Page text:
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More Noggin Than Nog? Why You’re a Jerk When You Drink

During the holidays, perhaps more than any other time of the year, many of us bear witness to painful fact that some people just can’t handle their alcohol as well as others.

During the holidays, perhaps more than any other time of the year, many of us bear witness to the painful fact that some people just can’t handle their alcohol as well as others.

A recent Finnish study suggests that certain individuals are biologically inclined to experience a radical change in personality when drinking.

Researchers involved in the study interviewed 156 people, asking them questions about their personality traits and their history with alcohol.

The results revealed that those carrying a certain genetic mutation were more inclined to aggressive outbursts, fighting and impulsive behavior after a few drinks.

Dr. Roope Tikkanen, the University of Helsinki researcher and psychiatrist who led the study, claims that a point mutation in the serotonin 2B receptor gene can spark this impulsive behavior, which is magnified with the consumption of alcohol.

Photo: Shutterstock/Maminau Mikalai

“The results also indicate that persons with this mutation are more impulsive by nature even when sober, and they are more likely to struggle with self-control or mood disorders,” Tikkanen wrote in the journal Translational Psychiatry, published this year.

According to Tikkanen, carriers of the mutation have fewer of the brain receptors that aid individuals in controlling impulsive behavior.

“The impact of one gene on complex phenomena is typically minor,” Tikkanen explained. “But it is possible to identify the impact of such a genetic mutation in the Finnish population, as our historical isolation has led to a relatively homogenous gene pool.”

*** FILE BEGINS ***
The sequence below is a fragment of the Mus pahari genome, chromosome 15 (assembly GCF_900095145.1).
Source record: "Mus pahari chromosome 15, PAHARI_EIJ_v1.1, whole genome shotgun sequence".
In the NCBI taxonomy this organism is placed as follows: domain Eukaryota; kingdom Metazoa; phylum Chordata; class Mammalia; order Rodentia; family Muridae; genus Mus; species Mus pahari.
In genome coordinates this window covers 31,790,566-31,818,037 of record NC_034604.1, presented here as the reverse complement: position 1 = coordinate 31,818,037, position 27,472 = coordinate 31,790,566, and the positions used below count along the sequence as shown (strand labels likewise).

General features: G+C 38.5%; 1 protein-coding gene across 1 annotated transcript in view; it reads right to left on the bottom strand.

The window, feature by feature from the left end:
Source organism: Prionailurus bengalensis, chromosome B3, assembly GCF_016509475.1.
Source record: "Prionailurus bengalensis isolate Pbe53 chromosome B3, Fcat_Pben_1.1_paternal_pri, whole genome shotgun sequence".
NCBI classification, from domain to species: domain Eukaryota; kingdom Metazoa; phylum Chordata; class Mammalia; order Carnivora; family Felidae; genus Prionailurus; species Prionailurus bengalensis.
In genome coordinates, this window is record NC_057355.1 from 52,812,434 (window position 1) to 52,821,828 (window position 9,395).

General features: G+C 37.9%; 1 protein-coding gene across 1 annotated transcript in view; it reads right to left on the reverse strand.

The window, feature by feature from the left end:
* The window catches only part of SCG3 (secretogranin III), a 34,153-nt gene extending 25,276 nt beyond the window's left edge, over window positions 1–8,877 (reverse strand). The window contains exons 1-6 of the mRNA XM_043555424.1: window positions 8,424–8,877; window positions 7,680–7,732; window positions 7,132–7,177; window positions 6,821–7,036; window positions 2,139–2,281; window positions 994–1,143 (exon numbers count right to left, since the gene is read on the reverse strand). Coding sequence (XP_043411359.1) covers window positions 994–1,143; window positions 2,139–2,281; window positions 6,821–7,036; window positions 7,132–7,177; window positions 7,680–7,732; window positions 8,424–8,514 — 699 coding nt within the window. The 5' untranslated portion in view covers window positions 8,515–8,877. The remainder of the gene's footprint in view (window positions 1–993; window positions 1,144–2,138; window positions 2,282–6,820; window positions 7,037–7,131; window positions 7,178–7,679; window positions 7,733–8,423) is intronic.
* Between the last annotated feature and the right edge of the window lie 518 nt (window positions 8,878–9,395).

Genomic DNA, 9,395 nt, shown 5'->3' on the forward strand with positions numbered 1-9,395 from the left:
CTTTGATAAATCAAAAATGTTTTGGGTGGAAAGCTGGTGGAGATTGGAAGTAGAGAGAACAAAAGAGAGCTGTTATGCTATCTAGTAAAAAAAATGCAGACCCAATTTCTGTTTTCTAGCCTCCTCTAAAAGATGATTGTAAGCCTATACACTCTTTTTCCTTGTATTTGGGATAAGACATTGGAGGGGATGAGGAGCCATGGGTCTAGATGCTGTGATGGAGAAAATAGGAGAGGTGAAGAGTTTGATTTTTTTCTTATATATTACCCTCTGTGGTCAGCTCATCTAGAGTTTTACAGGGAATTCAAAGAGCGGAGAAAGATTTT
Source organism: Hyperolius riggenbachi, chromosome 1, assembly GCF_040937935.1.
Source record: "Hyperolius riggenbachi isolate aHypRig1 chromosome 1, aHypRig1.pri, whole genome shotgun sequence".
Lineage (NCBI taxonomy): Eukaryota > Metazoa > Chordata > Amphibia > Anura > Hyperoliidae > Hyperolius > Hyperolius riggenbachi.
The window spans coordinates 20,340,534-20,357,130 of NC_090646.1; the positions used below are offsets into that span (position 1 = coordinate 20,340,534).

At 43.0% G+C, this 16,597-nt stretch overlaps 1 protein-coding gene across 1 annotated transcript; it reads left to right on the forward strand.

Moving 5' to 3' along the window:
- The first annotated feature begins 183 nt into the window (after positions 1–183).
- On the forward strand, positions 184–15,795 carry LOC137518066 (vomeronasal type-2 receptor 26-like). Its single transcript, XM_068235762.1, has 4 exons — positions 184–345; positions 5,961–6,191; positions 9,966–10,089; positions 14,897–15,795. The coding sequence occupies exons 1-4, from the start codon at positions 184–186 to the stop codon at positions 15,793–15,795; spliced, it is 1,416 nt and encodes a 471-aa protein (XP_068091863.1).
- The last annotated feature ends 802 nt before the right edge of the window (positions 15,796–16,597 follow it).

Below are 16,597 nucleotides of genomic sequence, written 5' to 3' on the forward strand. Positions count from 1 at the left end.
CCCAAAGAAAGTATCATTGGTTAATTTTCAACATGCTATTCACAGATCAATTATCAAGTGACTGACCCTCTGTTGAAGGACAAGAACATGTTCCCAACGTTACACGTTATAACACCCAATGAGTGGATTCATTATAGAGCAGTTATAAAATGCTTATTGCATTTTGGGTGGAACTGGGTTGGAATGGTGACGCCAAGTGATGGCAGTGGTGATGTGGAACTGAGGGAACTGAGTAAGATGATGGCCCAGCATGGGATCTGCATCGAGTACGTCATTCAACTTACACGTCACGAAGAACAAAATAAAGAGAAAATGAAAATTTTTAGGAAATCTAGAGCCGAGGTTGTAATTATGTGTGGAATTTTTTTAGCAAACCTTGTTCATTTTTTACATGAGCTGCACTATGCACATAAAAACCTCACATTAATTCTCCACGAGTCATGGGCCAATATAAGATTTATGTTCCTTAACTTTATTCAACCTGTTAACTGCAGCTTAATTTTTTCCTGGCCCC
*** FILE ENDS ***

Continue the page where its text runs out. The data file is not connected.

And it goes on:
The genetic mutation identified in the study is present in 2.2 percent of the population. More than 100,000 Finns are carriers.

Tikkanen’s findings may help to explain the role of the serotonin 2B receptor in the health of non-Finns, or point to other behavior-related genetic mutations.

Though no medications are currently available to treat the malfunctioning serotonin 2B receptors, a growing knowledge of the function of the serotonin 2B receptor may lead to new pharmacological innovations.

The researches concluded that if their results prove significant in larger clinical samples of patients who struggle greatly with impulse control, “several preventative measures” can be taken. The most obvious measure would be limiting alcohol intake. Other measures include attempting to “achieve control over behavior through cognitive-behavioral psychotherapy or medication.”

Drinking has the potential to make everyone slightly more impulsive, but modern biological findings are able to tell us exactly how unique this impact is.

Dr. Rachel Winograd of the University of Missouri conducted a study this past year in which she identified four different “types of drunks,” which range from the lightweight “Nutty Professor,” to the cool, mellow “Hemingway.”

So this holiday season, you might consider taking it easy on your belligerent “druncle” — we can’t all be Hemingways.

One last thing…
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